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No. 103: Jan-Feb 1996

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A Brief History Of Quantized Time

The poet Stephen Spender once observed that time is "larger than our purpose." Perhaps he should have written "times", for the various portions of the universe we can see through our telescopes may be moving along different "time lines" -- on different schedules, so to speak. According to W.G. Tifft, we may have to replace our concept of one-dimensional time with three-dimensional time if we are to explain some pressing cosmological anomalies.

Redshift differences of double galaxies
Redshift differences of double galaxies. The horizontal axis is the redshift difference in kilometers/second. The vertical axis is the number of pairs having a given redshift difference.
It all began about 1970 OTL (Our Time Line!), when Tifft showed that the redshifts of galaxies are quantized. To illustrate, the diagram indicates that the redshifts of binary galaxies tend strongly to cluster at 72 and 72/3 kilometers/ second. One would certainly not expect ponderous galaxies to orbit one another in a quantized fashion. It is almost as if binary galaxies emulate those dumbbell-shaped molecules that can spin around only at specific frequencies! Can the mechanics of the very large (galaxies) be quantized like the very small (atoms and molecules)? Tifft obviously thinks so:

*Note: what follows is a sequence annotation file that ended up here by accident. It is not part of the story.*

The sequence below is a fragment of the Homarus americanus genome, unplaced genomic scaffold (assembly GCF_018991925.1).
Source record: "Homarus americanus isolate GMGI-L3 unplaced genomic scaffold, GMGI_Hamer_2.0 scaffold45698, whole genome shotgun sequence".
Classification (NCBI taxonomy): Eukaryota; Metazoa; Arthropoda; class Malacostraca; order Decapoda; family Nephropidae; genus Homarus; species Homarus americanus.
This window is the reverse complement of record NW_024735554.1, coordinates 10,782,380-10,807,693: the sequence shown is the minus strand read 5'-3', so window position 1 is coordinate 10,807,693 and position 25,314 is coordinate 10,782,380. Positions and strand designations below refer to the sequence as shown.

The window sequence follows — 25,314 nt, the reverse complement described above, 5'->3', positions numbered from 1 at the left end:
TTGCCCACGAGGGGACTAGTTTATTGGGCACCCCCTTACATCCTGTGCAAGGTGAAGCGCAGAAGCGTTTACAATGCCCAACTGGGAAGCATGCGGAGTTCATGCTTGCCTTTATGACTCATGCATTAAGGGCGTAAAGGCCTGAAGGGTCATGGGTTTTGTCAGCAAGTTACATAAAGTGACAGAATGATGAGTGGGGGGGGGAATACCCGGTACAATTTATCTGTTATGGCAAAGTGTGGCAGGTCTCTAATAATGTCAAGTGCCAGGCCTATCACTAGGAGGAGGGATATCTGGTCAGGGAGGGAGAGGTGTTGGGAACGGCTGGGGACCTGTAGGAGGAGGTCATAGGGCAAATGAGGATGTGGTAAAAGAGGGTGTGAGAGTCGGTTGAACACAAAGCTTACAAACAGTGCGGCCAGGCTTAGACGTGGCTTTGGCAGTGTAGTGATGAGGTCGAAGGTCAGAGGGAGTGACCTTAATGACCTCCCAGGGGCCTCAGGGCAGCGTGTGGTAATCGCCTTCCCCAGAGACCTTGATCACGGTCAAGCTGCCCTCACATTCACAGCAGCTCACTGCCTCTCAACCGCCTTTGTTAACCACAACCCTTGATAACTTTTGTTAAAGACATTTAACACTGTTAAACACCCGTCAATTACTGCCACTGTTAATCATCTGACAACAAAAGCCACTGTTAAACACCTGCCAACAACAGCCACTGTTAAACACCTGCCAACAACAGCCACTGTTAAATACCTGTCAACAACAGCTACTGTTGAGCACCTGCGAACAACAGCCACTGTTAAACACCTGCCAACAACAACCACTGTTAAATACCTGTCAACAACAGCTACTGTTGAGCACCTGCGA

"Quantization, it seems, is a basic cosmological phenomenon. It must reflect some master plan."

The Finnish physicist, A. Lehto, has proposed such a plan.

"The new cosmology pictures the uni-verse as a set of timelines splaying outwards from a common origin in three-dimensional time. The "time" that we measure is related to our own line. Time along distinct lines is quantized and can even run at different rates."

If you feel as if you are walking on a conceptual quicksand, you are not alone. (Beware, the quicksand may be quantized, too!)

Tifft believes that this new sort of cosmology can explain: (1) the observed quantized redshifts; (2) the "missing mass" of the universe; (3) "discordant" redshifts (where objects apparently at the same distance from us have grossly different redshifts); and (4) the dichotomy between quantum physics and conventional dynamics.

(Tifft, William G.; "A Brief History of Quantized Time," Mercury, 24:13, September-October 1995)

Comment. While the quantization of time is speculative, the quantization of red-shifts has considerable observational support. (SF#84) For other types of quantization on a cosmological scale, see SF#32.

Redshift quantization is also cataloged in AWF8 in our catalog Stars, Galaxies, Cosmos. Described here.

From Science Frontiers #103, JAN-FEB 1996. 1996-2000 William R. Corliss